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Kensington Expert Mouse Wireless Trackball

📅 2020-Apr-20 ⬩ ✍️ Ashwin Nanjappa ⬩ 🏷️ trackball ⬩ 📚 Archive

I have been using trackballs instead of mice for several years now, both at work and at home. Initially, it was the influence and cool factor of being in a graphics lab during my Ph.D. where few of my colleagues also used trackballs. But a few years ago I also discovered that my right shoulder would cramp or ache after moving the mouse on a desk surface all day. All of that just disappeared by switching to a trackball. Needless to mention that the feel of rotating a ball using several fingers feels just great. Another plus is that the trackball can be plopped right next to the keyboard and there is no movement, so it occupies less desk space.

My old favorite of several years was the Kensington Orbit Trackball Mouse. This was a simple wired USB trackball with a small blue trackball, a scroll ring and two buttons on either side, mapped to left and right mouse button operations.

L to R: With wrist rest, size compared to keyboard and size compared to my Orbit.
L to R: With wrist rest, size compared to keyboard and size compared to my Orbit.

Tired of the cable mess at my desk, I went wireless about 9 months ago by switching to the Kensington Expert Mouse Wireless Trackball. This has a giant red trackball, a scroll ring around it and four buttons distributed at four corners. It also comes with a removable wrist rest attachment that I find to be comfortable.

This wireless trackball can be connected using two ways to the computer:

Since it is wireless, the trackball uses 2 AA batteries for power. I have been using these trackballs at work and home for 9 months and the batteries are still at 50%, so they are quite long lasting. In case you are curious, the battery level can be seen in Bluetooth properties of the trackball in your OS.

Compared to my Orbit, the ball in this trackball is way larger and feels awesome in the wrist and to move the cursor around. A larger ball also plays nicer with dual or multiple displays where there is a lot more cursor movement required. The scroll ring is literally a plastic ring and was surprisingly stiff and bumpy to rotate in the beginning. Thankfully, in a couple of months it got nicely worn down and is super smooth now.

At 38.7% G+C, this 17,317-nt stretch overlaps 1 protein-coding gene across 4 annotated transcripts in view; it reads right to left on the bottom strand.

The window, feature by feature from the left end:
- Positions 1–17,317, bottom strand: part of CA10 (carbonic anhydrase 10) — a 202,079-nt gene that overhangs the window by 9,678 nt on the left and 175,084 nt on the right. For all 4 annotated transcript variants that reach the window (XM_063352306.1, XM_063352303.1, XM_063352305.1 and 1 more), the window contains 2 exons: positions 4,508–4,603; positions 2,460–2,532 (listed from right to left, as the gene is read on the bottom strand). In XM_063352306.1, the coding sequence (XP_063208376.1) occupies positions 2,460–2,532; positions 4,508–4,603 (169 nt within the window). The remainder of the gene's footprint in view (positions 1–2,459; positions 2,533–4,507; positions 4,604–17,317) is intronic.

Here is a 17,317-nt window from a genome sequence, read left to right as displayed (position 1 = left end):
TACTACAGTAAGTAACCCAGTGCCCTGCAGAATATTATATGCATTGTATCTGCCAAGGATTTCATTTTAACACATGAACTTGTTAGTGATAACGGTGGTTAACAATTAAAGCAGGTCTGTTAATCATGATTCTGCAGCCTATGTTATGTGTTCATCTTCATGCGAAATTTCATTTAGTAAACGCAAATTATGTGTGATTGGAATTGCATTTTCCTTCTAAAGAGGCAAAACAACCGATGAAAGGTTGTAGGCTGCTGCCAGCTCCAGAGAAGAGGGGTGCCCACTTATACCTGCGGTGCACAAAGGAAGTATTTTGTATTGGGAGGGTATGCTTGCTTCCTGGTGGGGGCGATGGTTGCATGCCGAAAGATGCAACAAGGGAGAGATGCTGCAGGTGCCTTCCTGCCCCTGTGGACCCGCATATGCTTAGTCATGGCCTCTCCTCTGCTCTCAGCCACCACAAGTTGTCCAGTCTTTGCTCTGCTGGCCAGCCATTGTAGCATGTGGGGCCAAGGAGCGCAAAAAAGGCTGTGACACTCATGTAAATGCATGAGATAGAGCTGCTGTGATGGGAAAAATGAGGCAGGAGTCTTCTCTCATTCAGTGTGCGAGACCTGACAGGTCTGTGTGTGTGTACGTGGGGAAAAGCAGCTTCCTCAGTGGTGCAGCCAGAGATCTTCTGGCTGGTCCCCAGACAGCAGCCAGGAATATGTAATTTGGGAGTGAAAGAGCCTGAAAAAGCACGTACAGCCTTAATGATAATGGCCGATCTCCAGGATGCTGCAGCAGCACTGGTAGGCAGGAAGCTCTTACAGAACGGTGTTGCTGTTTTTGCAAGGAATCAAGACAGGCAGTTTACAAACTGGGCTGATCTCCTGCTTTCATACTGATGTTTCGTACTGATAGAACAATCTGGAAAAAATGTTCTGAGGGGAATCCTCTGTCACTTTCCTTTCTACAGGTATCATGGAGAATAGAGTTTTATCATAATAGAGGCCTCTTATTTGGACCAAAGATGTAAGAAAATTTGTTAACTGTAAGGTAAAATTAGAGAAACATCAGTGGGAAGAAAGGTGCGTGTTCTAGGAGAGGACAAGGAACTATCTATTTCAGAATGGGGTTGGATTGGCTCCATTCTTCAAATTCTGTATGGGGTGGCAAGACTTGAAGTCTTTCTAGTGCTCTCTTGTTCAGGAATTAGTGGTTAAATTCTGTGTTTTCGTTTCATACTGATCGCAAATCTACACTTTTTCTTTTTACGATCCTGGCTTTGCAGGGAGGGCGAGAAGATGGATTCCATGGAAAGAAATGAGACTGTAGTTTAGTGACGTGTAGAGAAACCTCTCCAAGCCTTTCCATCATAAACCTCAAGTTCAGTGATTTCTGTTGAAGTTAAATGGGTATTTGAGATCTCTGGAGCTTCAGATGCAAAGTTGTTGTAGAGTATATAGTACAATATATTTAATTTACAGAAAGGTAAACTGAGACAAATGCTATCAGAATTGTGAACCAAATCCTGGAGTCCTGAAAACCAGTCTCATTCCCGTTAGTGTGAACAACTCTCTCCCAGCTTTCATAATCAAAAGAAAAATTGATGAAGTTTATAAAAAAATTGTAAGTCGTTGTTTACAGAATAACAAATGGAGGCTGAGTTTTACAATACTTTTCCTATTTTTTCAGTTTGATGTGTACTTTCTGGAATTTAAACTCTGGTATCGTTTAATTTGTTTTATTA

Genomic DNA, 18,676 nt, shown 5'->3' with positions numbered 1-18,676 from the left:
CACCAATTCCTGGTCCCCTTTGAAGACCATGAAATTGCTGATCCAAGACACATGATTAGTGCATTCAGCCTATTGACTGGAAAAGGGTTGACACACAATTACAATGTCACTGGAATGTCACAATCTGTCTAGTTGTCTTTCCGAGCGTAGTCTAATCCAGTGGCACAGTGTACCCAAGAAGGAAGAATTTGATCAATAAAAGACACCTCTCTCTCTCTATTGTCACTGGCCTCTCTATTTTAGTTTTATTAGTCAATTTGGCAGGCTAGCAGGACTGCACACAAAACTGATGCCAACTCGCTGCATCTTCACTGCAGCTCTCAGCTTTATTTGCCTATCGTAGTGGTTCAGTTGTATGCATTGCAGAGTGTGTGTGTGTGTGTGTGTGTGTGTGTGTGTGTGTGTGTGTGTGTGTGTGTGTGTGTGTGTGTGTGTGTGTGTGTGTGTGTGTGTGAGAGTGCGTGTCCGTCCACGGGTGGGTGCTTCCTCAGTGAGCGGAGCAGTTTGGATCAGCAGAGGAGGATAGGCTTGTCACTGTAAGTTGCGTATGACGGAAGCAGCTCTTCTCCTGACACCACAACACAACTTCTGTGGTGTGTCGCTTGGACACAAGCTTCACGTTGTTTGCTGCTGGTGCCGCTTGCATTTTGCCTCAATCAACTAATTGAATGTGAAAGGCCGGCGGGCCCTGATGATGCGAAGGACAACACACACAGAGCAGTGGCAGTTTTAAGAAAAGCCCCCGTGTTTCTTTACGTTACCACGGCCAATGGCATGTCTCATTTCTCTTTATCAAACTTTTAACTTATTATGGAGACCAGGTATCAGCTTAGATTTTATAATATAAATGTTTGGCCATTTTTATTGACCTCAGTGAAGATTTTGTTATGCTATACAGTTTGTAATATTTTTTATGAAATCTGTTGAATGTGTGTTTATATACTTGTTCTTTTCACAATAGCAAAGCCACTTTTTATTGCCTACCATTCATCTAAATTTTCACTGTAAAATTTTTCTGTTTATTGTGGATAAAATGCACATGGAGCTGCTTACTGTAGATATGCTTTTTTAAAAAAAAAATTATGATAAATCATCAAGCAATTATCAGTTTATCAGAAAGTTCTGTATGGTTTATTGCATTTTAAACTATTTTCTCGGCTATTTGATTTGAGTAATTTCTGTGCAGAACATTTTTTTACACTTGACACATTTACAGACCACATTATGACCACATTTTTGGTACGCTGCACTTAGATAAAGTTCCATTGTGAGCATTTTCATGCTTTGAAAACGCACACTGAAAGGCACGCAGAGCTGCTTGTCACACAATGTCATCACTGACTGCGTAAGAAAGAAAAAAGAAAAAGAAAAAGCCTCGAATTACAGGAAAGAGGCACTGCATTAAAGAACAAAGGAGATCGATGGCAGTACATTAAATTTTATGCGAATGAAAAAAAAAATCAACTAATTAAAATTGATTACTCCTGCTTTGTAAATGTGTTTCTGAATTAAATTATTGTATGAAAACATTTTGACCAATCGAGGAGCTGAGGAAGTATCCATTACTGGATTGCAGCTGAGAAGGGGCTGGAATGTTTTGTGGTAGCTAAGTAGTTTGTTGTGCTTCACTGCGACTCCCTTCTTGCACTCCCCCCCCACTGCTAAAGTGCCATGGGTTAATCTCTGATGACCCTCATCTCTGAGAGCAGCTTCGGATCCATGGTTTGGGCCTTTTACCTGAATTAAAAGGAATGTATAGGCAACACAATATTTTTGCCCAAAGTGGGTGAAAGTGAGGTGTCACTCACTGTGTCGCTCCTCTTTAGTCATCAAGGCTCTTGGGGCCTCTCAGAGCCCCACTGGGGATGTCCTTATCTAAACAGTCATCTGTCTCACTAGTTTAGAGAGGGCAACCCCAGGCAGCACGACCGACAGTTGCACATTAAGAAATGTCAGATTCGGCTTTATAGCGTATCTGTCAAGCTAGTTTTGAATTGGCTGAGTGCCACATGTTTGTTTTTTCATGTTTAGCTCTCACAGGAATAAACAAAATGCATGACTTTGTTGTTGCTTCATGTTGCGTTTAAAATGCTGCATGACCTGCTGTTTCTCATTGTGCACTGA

The buttons on this trackball were what took the most effort to get used to. In the Orbit the right and left buttons are just perfect on the side and large - super easy to smash with any part of the wrist. In this trackball, the buttons are above and below your wrist when using the ball and these are not ideal positions. The bottom ones are easiest ones to smash and those are what I use as right and left mouse buttons. The top ones are harder to reach and I have mapped to middle click and the browser back operations.

All the button mappings, scroll ring speed, cursor speed, application-specific settings and other configuration can be managed by installing the KensingtonWorks software from the product website. I usually avoid using product-specific software, but in this case there is a lot to gain and I would recommend using KensingtonWorks to fine tune the trackball.

Coming off my Orbit, I was initially disappointed with this wireless trackball in the first month. However, once the scroll ring, buttons and the ball all have nicely worn down and are smooth in operation now, this wireless trackball is a joy to use. And my right shoulder thanks me every day that I avoid the mouse. With its huge wrist-fitting size, a gorgeous incline and a comfortable wrist rest, I feel like conquering the world when I use it. 👍